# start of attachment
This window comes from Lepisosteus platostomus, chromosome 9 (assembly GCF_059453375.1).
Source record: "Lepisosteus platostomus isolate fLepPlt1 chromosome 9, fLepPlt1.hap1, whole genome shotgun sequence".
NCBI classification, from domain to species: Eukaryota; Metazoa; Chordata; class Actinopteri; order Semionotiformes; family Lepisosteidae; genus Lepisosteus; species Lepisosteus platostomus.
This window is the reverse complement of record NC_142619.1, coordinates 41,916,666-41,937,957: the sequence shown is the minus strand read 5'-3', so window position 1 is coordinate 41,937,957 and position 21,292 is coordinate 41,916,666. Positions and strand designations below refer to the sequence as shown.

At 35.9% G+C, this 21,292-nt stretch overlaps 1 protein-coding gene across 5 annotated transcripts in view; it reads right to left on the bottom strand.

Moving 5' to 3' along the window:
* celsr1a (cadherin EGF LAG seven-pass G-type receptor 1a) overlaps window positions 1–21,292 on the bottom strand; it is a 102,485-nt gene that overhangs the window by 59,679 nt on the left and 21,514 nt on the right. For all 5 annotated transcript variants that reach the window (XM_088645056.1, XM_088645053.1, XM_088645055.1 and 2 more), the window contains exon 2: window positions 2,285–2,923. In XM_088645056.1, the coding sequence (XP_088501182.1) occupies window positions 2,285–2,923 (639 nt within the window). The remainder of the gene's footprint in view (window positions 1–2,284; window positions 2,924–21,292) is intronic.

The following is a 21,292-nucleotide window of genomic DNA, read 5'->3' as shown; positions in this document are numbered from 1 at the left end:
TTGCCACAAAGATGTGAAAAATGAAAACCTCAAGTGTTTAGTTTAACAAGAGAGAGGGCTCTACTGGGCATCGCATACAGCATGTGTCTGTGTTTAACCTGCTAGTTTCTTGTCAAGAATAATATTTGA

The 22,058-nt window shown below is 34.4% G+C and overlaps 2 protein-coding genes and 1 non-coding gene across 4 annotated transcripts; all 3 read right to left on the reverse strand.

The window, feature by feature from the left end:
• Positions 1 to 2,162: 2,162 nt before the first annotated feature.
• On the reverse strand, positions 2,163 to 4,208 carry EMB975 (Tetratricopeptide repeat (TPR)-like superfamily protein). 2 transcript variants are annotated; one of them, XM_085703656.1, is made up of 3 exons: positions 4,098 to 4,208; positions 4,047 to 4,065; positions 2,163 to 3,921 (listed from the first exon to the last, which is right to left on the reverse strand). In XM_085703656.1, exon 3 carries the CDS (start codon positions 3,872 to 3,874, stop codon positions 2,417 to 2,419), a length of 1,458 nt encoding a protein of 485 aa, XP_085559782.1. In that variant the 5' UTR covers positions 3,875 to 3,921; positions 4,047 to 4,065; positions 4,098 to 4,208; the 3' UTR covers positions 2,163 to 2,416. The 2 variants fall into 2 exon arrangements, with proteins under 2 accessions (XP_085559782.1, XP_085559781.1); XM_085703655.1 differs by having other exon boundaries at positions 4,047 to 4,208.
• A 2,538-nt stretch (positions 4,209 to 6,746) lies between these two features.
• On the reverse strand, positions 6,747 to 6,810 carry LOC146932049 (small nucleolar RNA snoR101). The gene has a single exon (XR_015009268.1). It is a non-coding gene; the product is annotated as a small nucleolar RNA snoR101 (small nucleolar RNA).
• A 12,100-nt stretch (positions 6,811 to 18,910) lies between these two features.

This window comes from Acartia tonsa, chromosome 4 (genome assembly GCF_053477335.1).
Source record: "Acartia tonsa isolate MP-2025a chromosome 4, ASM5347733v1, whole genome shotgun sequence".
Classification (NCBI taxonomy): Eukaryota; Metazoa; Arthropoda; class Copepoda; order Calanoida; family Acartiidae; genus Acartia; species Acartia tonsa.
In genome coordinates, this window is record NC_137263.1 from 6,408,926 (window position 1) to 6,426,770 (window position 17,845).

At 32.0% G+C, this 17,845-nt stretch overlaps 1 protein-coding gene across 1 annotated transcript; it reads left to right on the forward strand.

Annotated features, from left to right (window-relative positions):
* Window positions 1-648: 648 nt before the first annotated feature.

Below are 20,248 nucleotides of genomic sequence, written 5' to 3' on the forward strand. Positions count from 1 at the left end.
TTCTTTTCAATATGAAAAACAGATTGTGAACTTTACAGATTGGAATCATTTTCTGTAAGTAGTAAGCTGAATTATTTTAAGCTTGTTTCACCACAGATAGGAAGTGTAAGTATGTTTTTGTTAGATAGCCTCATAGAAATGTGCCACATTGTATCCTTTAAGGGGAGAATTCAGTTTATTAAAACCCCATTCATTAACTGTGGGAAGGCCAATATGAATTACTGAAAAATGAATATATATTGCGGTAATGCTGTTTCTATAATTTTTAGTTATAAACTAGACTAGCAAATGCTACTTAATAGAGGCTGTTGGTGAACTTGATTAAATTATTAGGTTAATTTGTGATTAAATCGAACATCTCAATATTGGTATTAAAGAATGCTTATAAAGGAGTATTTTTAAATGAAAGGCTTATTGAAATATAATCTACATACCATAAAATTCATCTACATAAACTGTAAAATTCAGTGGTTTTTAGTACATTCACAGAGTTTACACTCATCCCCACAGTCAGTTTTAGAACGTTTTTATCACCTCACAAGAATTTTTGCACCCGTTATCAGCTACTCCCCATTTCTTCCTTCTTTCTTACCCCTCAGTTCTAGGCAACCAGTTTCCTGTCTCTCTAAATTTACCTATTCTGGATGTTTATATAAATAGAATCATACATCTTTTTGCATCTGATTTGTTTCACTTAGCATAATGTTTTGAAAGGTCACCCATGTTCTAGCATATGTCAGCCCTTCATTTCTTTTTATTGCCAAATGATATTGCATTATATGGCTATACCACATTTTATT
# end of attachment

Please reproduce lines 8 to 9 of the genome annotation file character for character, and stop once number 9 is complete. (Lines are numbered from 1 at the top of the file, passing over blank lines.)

The following is a 21,292-nucleotide window of genomic DNA, read 5'->3' as shown; positions in this document are numbered from 1 at the left end:
TTGCCACAAAGATGTGAAAAATGAAAACCTCAAGTGTTTAGTTTAACAAGAGAGAGGGCTCTACTGGGCATCGCATACAGCATGTGTCTGTGTTTAACCTGCTAGTTTCTTGTCAAGAATAATATTTGA